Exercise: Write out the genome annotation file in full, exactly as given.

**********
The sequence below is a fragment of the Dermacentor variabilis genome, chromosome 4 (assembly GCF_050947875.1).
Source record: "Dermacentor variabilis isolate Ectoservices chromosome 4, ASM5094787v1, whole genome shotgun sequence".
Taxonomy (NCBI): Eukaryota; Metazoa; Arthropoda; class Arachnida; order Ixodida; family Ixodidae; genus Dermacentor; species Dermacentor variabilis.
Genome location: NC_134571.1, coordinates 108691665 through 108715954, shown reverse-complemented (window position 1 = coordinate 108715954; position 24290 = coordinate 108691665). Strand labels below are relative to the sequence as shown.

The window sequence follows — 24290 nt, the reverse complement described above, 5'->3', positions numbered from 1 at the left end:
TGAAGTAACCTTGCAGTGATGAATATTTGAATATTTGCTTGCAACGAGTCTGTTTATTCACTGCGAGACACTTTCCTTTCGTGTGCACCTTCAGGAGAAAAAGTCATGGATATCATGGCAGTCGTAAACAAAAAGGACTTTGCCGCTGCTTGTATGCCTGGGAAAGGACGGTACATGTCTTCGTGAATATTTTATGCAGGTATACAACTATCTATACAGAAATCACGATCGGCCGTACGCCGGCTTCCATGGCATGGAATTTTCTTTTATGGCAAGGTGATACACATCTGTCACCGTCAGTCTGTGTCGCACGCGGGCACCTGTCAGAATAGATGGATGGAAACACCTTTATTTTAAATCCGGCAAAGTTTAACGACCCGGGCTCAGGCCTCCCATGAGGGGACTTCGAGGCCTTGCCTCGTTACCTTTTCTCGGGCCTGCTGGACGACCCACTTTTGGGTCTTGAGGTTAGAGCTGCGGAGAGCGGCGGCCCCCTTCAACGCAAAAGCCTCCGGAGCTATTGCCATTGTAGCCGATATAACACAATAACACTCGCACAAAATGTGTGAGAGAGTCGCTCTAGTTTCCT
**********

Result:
The sequence below is a fragment of the Dermacentor variabilis genome, chromosome 4 (assembly GCF_050947875.1).
Source record: "Dermacentor variabilis isolate Ectoservices chromosome 4, ASM5094787v1, whole genome shotgun sequence".
Taxonomy (NCBI): Eukaryota; Metazoa; Arthropoda; class Arachnida; order Ixodida; family Ixodidae; genus Dermacentor; species Dermacentor variabilis.
Genome location: NC_134571.1, coordinates 108691665 through 108715954, shown reverse-complemented (window position 1 = coordinate 108715954; position 24290 = coordinate 108691665). Strand labels below are relative to the sequence as shown.

The window sequence follows — 24290 nt, the reverse complement described above, 5'->3', positions numbered from 1 at the left end:
TGAAGTAACCTTGCAGTGATGAATATTTGAATATTTGCTTGCAACGAGTCTGTTTATTCACTGCGAGACACTTTCCTTTCGTGTGCACCTTCAGGAGAAAAAGTCATGGATATCATGGCAGTCGTAAACAAAAAGGACTTTGCCGCTGCTTGTATGCCTGGGAAAGGACGGTACATGTCTTCGTGAATATTTTATGCAGGTATACAACTATCTATACAGAAATCACGATCGGCCGTACGCCGGCTTCCATGGCATGGAATTTTCTTTTATGGCAAGGTGATACACATCTGTCACCGTCAGTCTGTGTCGCACGCGGGCACCTGTCAGAATAGATGGATGGAAACACCTTTATTTTAAATCCGGCAAAGTTTAACGACCCGGGCTCAGGCCTCCCATGAGGGGACTTCGAGGCCTTGCCTCGTTACCTTTTCTCGGGCCTGCTGGACGACCCACTTTTGGGTCTTGAGGTTAGAGCTGCGGAGAGCGGCGGCCCCCTTCAACGCAAAAGCCTCCGGAGCTATTGCCATTGTAGCCGATATAACACAATAACACTCGCACAAAATGTGTGAGAGAGTCGCTCTAGTTTCCT